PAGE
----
Robin Kirk

Robin Kirk

Senior Lecturer of Cultural Anthropology

External address: 
114 S. Buchanan Blvd., Smith Warehouse B183, Durham, NC 27708
Internal office address: 
Box 90403, Durham, NC 27708
(919) 641-0635


Kirk is the Faculty Co-Chair of the Duke Human Rights Center at the Franklin Humanities Institute and is a founding member of the Pauli Murray Project, an initiative of the center that seeks to use the legacy of this Durham daughter to examine the region’s past of slavery, segregation and continuing economic inequality. An author and human rights advocate, Kirk is a lecturer in the Department of Cultural Anthropology and directs the Human Rights Certificate. Kirk has written three books, including More Terrible Than Death: Massacres, Drugs and America’s War in Colombia (Public Affairs) and The Monkey’s Paw: New Chronicles from Peru (University of Massachusetts Press). She is a co-editor of The Peru Reader: History, Culture, Politics (Duke University) and co edits Duke University Press’s “World Readers” series. An essayist and award-winning poet, she has published widely on issues as diverse as the Andes, torture, the politics of memory, family life and pop culture. Her essay on Belfast, “City of Walls,” is included in the Best American Travel Writing anthology of 2012 (Mariner Books). Kirk authored, co-authored and edited over twelve reports for Human Rights Watch, all available on-line. In the 1980s, Kirk reported for U.S. media from Peru, where she covered the war between the government and the Shining Path. She continues to write for US media, and has been published in The New York Times, Washington Post, Sojourners, The American Scholar, the Raleigh News and Observer, the Boston Globe, the Durham Herald Sun and other media.

Degrees & Credentials

  • M.F.A., Vermont College 2014

  • B.A., University of Chicago 1982


Education & Training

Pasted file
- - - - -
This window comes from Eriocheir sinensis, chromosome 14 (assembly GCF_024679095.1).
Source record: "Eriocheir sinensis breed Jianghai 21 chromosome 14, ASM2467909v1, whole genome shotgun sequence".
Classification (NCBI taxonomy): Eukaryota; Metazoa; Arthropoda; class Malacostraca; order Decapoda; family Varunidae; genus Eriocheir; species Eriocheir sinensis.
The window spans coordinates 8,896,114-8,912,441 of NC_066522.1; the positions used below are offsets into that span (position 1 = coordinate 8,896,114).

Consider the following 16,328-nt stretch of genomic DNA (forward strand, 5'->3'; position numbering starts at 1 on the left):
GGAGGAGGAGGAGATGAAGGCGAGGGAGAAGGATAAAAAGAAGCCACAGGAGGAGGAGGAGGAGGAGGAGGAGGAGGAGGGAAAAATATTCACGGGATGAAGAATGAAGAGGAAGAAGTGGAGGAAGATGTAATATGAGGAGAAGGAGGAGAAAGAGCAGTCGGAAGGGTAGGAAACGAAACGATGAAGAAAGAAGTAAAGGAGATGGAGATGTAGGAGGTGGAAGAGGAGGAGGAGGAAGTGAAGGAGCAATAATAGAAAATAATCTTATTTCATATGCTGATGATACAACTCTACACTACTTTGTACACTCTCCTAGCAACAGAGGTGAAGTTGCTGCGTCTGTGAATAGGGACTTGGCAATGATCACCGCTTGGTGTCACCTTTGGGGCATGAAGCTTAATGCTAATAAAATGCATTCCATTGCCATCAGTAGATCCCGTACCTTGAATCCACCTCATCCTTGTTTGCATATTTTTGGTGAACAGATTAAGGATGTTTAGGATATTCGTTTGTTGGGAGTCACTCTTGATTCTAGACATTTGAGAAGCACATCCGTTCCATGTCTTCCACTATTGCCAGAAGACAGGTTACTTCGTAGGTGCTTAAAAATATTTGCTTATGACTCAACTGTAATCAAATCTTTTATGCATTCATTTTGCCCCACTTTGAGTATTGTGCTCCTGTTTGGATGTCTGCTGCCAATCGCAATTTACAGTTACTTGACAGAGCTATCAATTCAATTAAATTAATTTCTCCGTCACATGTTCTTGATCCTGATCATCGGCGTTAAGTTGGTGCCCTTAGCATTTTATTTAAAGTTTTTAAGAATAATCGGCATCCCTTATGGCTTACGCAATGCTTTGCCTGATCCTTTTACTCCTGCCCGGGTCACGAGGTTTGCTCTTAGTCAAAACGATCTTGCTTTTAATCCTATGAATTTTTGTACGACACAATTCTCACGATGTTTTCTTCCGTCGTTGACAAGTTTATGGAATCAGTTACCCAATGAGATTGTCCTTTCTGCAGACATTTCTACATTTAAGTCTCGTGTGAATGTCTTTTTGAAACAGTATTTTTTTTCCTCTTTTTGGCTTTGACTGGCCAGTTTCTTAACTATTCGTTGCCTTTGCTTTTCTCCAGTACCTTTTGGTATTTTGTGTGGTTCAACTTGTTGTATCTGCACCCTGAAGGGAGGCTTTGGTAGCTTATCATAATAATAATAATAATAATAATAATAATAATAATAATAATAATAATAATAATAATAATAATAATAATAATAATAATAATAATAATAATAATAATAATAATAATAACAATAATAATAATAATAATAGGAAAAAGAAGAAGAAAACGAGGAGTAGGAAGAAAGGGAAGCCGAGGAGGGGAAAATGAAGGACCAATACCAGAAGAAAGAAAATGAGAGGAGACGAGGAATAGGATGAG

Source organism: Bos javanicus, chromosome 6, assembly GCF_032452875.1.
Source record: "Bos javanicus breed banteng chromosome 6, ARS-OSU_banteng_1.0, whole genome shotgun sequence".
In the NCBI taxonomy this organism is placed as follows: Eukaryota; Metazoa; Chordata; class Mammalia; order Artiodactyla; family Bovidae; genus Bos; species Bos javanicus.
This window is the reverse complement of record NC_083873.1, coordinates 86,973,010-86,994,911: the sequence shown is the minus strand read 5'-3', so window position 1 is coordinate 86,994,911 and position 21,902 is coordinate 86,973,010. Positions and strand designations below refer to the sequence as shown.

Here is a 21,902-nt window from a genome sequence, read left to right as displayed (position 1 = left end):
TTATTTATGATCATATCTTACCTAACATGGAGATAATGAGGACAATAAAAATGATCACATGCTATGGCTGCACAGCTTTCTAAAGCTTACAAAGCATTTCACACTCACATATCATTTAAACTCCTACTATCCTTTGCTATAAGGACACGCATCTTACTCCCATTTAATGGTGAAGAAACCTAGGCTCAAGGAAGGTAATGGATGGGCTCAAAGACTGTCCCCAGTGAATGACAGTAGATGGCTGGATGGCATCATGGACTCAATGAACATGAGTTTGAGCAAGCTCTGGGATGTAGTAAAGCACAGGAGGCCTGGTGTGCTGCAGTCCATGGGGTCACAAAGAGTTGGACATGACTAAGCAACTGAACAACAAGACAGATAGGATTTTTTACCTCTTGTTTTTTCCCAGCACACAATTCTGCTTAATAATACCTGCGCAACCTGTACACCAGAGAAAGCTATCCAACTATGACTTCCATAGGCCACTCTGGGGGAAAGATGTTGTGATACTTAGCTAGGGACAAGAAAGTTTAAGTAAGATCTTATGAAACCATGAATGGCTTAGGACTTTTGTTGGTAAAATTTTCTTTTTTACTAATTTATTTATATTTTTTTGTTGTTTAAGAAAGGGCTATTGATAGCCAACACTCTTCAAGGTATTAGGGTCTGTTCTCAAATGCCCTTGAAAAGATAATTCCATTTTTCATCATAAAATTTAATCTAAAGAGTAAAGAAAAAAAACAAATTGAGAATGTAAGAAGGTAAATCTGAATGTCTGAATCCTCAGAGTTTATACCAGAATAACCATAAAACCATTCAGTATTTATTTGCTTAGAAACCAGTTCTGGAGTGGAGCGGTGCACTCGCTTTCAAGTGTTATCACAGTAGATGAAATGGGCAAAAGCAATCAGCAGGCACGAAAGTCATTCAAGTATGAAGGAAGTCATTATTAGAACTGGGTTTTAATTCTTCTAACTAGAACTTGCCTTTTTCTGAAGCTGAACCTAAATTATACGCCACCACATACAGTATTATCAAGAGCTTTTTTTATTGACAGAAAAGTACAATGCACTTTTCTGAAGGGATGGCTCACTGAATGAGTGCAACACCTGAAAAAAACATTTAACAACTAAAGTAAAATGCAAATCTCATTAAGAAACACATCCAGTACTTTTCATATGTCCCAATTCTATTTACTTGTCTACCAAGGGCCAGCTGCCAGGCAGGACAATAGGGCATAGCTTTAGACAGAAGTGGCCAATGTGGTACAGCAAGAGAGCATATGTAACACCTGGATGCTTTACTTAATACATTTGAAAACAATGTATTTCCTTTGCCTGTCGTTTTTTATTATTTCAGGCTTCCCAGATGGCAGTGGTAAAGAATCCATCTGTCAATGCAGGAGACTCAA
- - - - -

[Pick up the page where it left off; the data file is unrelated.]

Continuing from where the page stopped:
• M.F.A., Vermont College 2014

  • B.A., The University of Chicago 1982

Selected Grants

Pauli Murray Project-Anti-Oppression/Community Building Programs awarded by (Principal Investigator). 2014 to 2016

Straight Up Queer Truth LGBTQQ Youth Resource Guide awarded by (Principal Investigator). 2014 to 2015

Weaving a Net of Accountability: Taking on Extraoridinary Rendition at the State and Regional Level awarded by Josiah Charles Trent Memorial Foundation (Principal Investigator). 2009 to 2010

Kirk, R. Peculiar Motion. Finishing Line Press, 2016. Open Access Copy

Kirk, R. The Monkey’s Paw: New Chronicles from Peru. University of Massachusetts Press, 1997.

Kirk, Robin. “Drugs, Thugs, and Diplomats: US Policymaking in Colombia by Winifred Tate.” Anthropological Quarterly, vol. 89, no. 4, Project Muse, 2016, pp. 1271–75. Crossref, doi:10.1353/anq.2016.0080. Full Text Open Access Copy

Kirk, R. “Drugs, Thugs and Diplomats: US Policy in Colombia.” Anthropological Quarterly, Institute for Ethnographic Research.

Kirk, R. “The Quiet Company.” Tomorrow, edited by Karen Henderson, Kayelle Press, 2013.

Kirk, R. “Letter From Belfast.” Best American Travel Writing 2012, edited by William T. Vollman, Mariner Books, 2011.

Kirk, R. “Colombia: Human rights in the midst of conflict.” Human Rights and Conflict Resolution in Context, 2009, pp. 23–45.

Kirk, R. “Reflections on a silent soldier.” American Scholar, vol. 88, no. 4, Sept. 2019, pp. 30–40.

Kirk, R. “When the shooting stops: How transitional justice turns knowledge into acknowledgment.” World Policy Journal, vol. 33, no. 3, Sept. 2016, pp. 39–44. Scopus, doi:10.1215/07402775-3712993. Full Text

Kirk, R. The Quiet Company. Edited by Karen Henderson, Kayelle Press, June 2013.

Kirk, R. “No right to be silent on torture.” Muslim World, vol. 103, no. 2, Apr. 2013, pp. 229–35. Scopus, doi:10.1111/muwo.12007. Full Text Open Access Copy

Kirk, R. “Human Rights as a Contest of Meanings.” The World & Knowledges Otherwise Project, vol. 1, Center for Global Studies and the Humanities at Duke, 2012, pp. 1–5. Open Access Copy

Kirk, R. “The Lessons of Mapiripán: A response to Lesley Gill.” Transforming Anthropology, vol. 13, no. 2 (Fall), American Anthropological Association, 2005, pp. 116–18.

Kirk, R. “The Dark Army.” The Moon Magazine, edited by Leslee Goodman, 2013.

Sugar Pop. Writer. story (2014)


"For one terrible moment, she saw the thing that lived in his eyes when he thought no one but Allison was looking."

The Quiet Company. Writer. story (2012)


A group of high schoolers discovers that the dividing line between humans and monsters can be as thin as a casual scratch on the arm or an unwanted embrace.

The Dark Army. Writer. story (2011)


Jesson thinks about his past as he is recovering from a stroke and must decide if he wants to confront the loss of his family.